Nicaragua: From Still to Moving • Susan Meiselas • Magnum Photos

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Conflict

Nicaragua: From Still to Moving

Susan Meiselas’s seminal work becomes an augmented reality experience

Susan Meiselas

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Susan Meiselas The main street in a rural town. Santo Domingo, Nicaragua. 1979. © Susan Meiselas | Magnum Photos
Susan Meiselas Harvesting sugar cane near Leon. Nicaragua. 1979. © Susan Meiselas | Magnum Photos
Susan Meiselas President Anastasio Somoza Debayle opening a new session of the National Congress. Managua, Nicaragua. June, 1979. © Susan Meiselas | Magnum Photos
Susan Meiselas Recruits pass by an official state portrait of Anastasio Somoza Debayle, President and Commander-in-Chief of the Armed Forces. Nicaragua. © Susan Meiselas | Magnum Photos
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Susan Meiselas Everyone traveling by car, truck, bus or foot is searched. Cuidad Sandino, Nicaragua. 1978. © Susan Meiselas | Magnum Photos
Susan Meiselas 'Cuesta del Plomo' is a hillside outside Managua and a well known site of many assassinations carried out by the National Guard. Managua, Nicaragua. 1981. © Susan Meiselas | Magnum Photos
Susan Meiselas The car of a Somoza informer burning in Managua. Managua, Nicaragua. © Susan Meiselas | Magnum Photos
Susan Meiselas A funeral procession for assassinated student leaders. Demonstrators carry a photograph of Arlen Siu, an FSLN guerrilla fighter killed in the mountains three years earlier. Jinotepe, Nicaragua. © Susan Meiselas | Magnum Photos
Youths practice throwing contact bombs in a forest surrounding Monimbo. Nicaragua. June, 1978.
Susan Meiselas Muchachos await the counterattack by the National Guard. Matagalpa, Nicaragua. © Susan Meiselas | Magnum Photos
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Susan Meiselas The National Guard entering Esteli. Esteli, Nicaragua. © Susan Meiselas | Magnum Photos
Susan Meiselas Muchacho withdrawing from the commercial district of Masaya after three days of bombing. Masaya, Nicaragua. © Susan Meiselas | Magnum Photos
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Susan Meiselas Fleeing the bombing to seek refuge outside of Esteli. The Nicaraguan National Guard captured the city of Esteli, which was held by Sandinista rebels. Esteli, Nicaragua. September 20, 1978. © Susan Meiselas | Magnum Photos
Susan Meiselas A Monimbo woman carrying her dead husband home to be buried in their backyard. Monimbo, Nicaragua. 1979. © Susan Meiselas | Magnum Photos
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Susan Meiselas Popular forces begin their final offensive. Masaya, Nicaragua. June 8, 1979. © Susan Meiselas | Magnum Photos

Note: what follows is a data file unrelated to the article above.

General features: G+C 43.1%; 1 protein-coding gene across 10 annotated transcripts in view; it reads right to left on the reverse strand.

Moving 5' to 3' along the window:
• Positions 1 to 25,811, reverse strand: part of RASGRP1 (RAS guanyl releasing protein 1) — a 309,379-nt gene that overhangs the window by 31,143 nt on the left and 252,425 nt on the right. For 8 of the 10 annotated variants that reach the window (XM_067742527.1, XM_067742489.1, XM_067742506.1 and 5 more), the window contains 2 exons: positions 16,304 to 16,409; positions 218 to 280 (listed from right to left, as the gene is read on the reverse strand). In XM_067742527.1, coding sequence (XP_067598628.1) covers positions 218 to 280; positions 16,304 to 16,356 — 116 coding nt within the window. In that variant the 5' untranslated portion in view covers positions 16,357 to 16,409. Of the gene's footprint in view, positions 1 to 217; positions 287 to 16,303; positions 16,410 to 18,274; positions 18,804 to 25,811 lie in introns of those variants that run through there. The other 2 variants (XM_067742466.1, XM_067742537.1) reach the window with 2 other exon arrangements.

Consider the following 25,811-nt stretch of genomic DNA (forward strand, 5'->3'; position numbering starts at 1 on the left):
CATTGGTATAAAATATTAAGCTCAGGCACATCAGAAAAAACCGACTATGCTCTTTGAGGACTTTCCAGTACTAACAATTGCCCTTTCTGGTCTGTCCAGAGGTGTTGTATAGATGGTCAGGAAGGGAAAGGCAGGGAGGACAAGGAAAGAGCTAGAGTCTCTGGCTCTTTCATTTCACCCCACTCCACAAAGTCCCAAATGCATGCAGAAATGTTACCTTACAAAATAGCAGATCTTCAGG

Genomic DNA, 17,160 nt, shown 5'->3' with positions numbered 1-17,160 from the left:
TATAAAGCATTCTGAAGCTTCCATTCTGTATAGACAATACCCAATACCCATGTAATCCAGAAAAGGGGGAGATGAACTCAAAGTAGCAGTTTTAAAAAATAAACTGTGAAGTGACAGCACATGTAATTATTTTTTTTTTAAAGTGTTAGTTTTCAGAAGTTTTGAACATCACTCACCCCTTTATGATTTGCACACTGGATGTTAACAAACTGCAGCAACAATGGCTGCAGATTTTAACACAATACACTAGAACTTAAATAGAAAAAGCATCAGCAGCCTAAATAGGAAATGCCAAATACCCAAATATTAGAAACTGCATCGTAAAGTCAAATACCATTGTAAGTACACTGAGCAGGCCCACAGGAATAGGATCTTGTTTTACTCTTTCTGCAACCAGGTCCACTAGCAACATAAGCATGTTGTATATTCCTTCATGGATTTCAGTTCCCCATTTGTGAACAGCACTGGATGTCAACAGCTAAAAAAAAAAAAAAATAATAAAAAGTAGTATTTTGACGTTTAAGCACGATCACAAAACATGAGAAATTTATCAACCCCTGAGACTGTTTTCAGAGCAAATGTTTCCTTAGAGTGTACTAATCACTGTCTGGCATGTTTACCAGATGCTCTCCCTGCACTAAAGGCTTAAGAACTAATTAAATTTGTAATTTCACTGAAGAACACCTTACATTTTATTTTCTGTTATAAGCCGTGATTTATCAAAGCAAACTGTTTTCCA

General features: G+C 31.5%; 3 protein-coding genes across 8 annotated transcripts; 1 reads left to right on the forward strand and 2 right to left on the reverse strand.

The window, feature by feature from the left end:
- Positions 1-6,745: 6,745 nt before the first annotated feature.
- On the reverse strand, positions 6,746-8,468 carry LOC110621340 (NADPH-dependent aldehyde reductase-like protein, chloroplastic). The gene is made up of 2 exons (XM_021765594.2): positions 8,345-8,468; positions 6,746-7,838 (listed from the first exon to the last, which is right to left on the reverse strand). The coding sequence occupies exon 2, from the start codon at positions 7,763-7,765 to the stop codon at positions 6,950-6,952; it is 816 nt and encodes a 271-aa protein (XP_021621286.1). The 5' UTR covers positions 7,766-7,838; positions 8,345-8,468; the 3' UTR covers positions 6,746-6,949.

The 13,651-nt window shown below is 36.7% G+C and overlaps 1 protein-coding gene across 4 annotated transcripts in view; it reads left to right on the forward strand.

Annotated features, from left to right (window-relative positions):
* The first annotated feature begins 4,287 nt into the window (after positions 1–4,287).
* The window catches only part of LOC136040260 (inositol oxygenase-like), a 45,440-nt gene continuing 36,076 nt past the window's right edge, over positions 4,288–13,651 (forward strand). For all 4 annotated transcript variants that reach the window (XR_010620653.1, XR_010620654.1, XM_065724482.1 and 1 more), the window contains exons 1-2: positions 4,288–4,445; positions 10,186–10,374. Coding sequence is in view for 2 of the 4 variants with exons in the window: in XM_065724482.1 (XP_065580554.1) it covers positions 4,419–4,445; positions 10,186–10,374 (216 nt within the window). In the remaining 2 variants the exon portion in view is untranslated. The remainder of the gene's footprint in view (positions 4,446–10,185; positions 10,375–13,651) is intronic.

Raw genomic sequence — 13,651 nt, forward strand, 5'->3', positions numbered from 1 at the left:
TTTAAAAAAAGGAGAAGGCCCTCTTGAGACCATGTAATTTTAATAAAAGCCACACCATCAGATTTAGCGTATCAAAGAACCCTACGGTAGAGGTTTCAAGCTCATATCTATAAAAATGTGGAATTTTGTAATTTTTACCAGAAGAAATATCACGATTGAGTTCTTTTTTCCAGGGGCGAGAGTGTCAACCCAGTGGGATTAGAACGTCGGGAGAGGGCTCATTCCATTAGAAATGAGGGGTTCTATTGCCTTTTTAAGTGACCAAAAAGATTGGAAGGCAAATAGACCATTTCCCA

Susan Meiselas A street fighter. Managua, Nicaragua. 1979. © Susan Meiselas | Magnum Photos
Susan Meiselas Sandinistas on their daily rounds in the Esteli neighborhood. Esteli, Nicaragua. 1979. © Susan Meiselas | Magnum Photos
Susan Meiselas Sandinistas at the walls of the Esteli National Guard headquarters. Esteli, Nicaragua. 1979. © Susan Meiselas | Magnum Photos
Susan Meiselas The body of a National Guardsman, killed during the taking of Jinotepe, being burned with the official state portrait of President Somoza. Nicaragua. 1979. © Susan Meiselas | Magnum Photos
Susan Meiselas On the road to Managua. Masaya, Nicaragua. 1979. © Susan Meiselas | Magnum Photos
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Susan Meiselas Entering the central plaza in Managua to celebrate victory. Managua, Nicaragua. July 20, 1979. © Susan Meiselas | Magnum Photos

“When I first went to Nicaragua I never imagined that I’d spend the next 10 years photographing there,” says Magnum photographer Susan Meiselas. “By chance I arrived just before the insurrection in June 78 when everything was about to erupt. I got up every day without a plan and just photographed what I saw.” Originally published in 1981, Meiselas’s Nicaragua is a contemporary classic—a seminal contribution to the literature of concerned photojournalism. Nicaragua forms an extraordinary narrative of a nation in turmoil. Starting with a powerful and chilling evocation of the Somoza regime during its decline in the late 1970s, the images trace the evolution of the popular resistance that led to the insurrection, culminating with the triumph of the Sandinista revolution in 1979.

“History was being made on the streets and no-one knew where it would lead,” says the photographer in one of the videos accompanying the new edition of her seminal book, Nicaragua. Now, on the thirty-fifth anniversary of its publication, Aperture has reissued the book with an augmented reality function, bringing a selection of images to life via clips from Meiselas’s films: Pictures from a Revolution (1991), in which she returns to the scenes she originally photographed, tracking down subjects and interviewing them, and Reframing History (2004), a documentation of her return in 2004 with nineteen mural-sized images of her photographs from 1979, to collaborate with local communities to create sites for collective memory.

Watch the short clip below, taken from the book’s augmented reality function, to find out more about Susan Meiselas’s work in Nicaragua.